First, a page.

Monday, Feb. 18, 2008 | An ongoing breach of contract and fraud lawsuit against a top city of San Diego official and the redevelopment wing she leads has shed light on state laws that provide public workers with immunity in certain instances and give them publicly funded legal representation.
California law generally offers public employees immunity from being personally sued when they are working in an official capacity, but that immunity vanishes in the presence of misconduct, as is alleged in the fraud lawsuit against redevelopment official Carolyn Y. Smith.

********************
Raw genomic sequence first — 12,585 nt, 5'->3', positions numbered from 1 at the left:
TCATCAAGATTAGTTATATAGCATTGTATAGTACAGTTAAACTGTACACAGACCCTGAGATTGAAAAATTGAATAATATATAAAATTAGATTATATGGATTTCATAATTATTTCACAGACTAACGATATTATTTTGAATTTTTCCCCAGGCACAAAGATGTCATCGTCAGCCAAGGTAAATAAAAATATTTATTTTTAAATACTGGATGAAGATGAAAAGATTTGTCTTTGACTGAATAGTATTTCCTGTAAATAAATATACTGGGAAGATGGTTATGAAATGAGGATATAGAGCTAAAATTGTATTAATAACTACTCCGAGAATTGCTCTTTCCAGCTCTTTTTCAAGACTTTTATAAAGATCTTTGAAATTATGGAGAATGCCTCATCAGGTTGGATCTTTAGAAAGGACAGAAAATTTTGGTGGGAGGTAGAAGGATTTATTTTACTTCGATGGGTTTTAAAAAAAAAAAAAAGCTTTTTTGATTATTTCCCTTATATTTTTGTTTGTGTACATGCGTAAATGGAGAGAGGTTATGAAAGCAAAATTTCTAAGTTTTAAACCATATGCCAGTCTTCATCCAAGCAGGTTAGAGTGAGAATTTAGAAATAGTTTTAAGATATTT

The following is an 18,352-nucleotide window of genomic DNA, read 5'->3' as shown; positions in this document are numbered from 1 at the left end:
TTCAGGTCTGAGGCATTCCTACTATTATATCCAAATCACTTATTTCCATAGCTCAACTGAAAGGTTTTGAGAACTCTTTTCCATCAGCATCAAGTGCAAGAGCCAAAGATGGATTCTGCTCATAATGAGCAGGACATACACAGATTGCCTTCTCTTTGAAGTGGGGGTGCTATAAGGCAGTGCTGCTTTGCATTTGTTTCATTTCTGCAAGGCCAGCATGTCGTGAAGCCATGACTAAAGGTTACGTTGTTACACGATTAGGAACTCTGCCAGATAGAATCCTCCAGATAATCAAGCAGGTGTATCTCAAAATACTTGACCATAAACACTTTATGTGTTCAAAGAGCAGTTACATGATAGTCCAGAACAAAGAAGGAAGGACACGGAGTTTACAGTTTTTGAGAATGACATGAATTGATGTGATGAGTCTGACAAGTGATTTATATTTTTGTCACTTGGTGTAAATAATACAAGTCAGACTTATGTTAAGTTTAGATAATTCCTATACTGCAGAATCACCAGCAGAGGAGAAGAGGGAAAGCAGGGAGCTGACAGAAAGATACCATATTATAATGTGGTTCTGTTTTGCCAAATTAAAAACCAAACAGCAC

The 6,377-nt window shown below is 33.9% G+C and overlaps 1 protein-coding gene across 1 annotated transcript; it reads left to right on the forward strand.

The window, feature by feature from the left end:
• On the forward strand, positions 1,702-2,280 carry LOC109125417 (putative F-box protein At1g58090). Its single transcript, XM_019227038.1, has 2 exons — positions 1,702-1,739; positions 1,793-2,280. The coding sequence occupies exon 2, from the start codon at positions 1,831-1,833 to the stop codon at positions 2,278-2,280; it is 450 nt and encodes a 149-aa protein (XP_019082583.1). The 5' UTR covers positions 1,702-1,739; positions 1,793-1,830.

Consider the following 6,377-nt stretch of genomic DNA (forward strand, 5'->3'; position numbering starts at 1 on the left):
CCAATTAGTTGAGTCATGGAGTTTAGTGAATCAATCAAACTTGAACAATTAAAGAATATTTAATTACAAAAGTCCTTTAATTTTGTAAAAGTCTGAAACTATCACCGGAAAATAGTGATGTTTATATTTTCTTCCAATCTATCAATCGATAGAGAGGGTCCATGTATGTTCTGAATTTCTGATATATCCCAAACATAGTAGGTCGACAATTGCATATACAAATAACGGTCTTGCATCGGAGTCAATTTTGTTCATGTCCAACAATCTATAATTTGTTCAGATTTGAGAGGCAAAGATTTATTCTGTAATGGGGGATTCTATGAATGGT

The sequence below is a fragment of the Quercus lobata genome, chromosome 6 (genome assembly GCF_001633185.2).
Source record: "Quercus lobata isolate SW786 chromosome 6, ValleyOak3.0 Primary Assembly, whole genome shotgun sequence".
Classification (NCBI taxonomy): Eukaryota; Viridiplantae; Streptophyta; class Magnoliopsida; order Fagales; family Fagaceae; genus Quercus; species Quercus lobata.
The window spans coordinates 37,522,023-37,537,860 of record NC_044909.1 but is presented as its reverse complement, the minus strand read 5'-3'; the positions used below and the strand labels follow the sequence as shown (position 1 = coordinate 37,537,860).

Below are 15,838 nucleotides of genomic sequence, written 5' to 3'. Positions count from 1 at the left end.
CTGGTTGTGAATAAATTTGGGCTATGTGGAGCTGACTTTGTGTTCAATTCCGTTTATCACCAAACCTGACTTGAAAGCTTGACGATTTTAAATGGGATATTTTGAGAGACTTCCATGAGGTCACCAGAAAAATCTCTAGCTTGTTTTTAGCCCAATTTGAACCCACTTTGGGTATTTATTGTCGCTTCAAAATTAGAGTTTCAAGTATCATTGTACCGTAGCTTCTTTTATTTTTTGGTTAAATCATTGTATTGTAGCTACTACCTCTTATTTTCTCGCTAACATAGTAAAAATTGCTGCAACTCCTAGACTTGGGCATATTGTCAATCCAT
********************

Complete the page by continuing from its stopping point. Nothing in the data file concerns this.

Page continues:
The idea behind the immunity is two-fold: Government officials can’t do their jobs if they’re bogged down in personal lawsuits, and it’d be difficult to recruit quality employees to public positions if they had to deal with the risk of paying for legal representation out of their own pocket.
“(The limited immunity exists) so that they can spend their time discharging the duties of their office rather than spending their time defending lawsuits,” said Thomas Barton, a law professor at California Western School of Law.
In the current suit here in San Diego, small business owners Mark and Sharon Petrarca allege that Smith, president of the Southeastern Economic Development Corp., the organization that oversees the revitalization of some of San Diego’s poorest neighborhoods, duped them into a legal settlement that she never intended to uphold.